Hammond High School’s meaningful, engaging learning opportunities draw everyone in. The excitement of Hammond’s students as they engage in their interesting classwork is palpable and was evident in almost every class we visited. Small groups of students in science class, for example, were making videos to share, while math students were working on a group quiz and enthusiastically discussing their teacher’s hosting of a “Problem Set Party” in which students are invited to spend the day working out answers to problems while enjoying tasty food. The school also offers an entertaining and edifying non-credit (voluntary) “Bonus Class” consisting of interdisciplinary seminars, a problem-based mystery game, and workshops facilitated by English, social studies, and fine arts teachers.
Hammond has strategically designed programs to increase students’ access to demanding coursework, often through project-based instruction. The school has, in recent years, systematically encouraged students to take at least one course at a higher level each school year. This has opened gates that were previously closed to low-SES students and students of color. The school has, for example, significantly increased African American enrollment in AP courses. It has also eliminated low-track classes and prerequisites to advanced courses.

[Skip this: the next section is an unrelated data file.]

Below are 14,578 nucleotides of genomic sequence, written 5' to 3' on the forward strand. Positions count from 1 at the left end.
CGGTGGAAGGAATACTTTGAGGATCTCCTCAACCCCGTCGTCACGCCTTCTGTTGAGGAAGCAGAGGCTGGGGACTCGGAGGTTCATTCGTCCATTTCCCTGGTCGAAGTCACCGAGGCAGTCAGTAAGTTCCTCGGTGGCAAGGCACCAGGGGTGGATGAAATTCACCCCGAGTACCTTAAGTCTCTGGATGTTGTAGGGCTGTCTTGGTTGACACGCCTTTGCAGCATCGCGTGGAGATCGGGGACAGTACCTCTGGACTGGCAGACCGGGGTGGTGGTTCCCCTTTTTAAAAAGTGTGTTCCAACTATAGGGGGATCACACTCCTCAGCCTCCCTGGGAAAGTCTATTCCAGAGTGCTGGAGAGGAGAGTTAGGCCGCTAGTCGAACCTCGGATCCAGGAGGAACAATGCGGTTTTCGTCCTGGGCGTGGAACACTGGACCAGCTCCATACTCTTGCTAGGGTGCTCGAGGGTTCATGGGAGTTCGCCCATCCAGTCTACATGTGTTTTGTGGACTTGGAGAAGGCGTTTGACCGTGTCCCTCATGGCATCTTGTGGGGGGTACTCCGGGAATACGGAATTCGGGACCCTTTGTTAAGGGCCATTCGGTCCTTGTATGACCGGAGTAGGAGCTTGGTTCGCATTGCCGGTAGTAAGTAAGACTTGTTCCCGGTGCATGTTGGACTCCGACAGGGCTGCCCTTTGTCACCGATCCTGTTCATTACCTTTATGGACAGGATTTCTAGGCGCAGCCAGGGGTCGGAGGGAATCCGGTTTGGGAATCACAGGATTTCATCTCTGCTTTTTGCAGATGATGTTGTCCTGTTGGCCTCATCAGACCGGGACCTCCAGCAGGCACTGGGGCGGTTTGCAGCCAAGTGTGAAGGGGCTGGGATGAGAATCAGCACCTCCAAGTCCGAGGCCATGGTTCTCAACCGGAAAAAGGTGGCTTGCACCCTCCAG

Comprehensive academic supports facilitate student success. These include summer “Step it Up” workshops for students enrolling in upper-level classes, summer geometry classes as a bridge to advanced math, and support groups designed for African-American male students. Extended day programs, with transportation included, provide Hispanic Heritage Club, Algebra Boot camp, mentoring, homework assistance, and college awareness programs in partnership with community non-profits.
Hammond’s determination to close opportunity gaps has paid off. For instance, the school has seen significant increases in graduation rates from 2010 to 2016. African American students increased their graduation rate from 80 percent to 92 percent, Hispanic students from 81 to 95 percent, and students with special needs from 56 to 80 percent.
Promoting cultural proficiency and student voice, embracing restorative practices for behavioral issues, and adding a weekly advisory period to build community further solidify the positive learning environment. Hammond’s motto, “Where people are important,” proves itself true each day for everyone in this vibrant, welcoming community.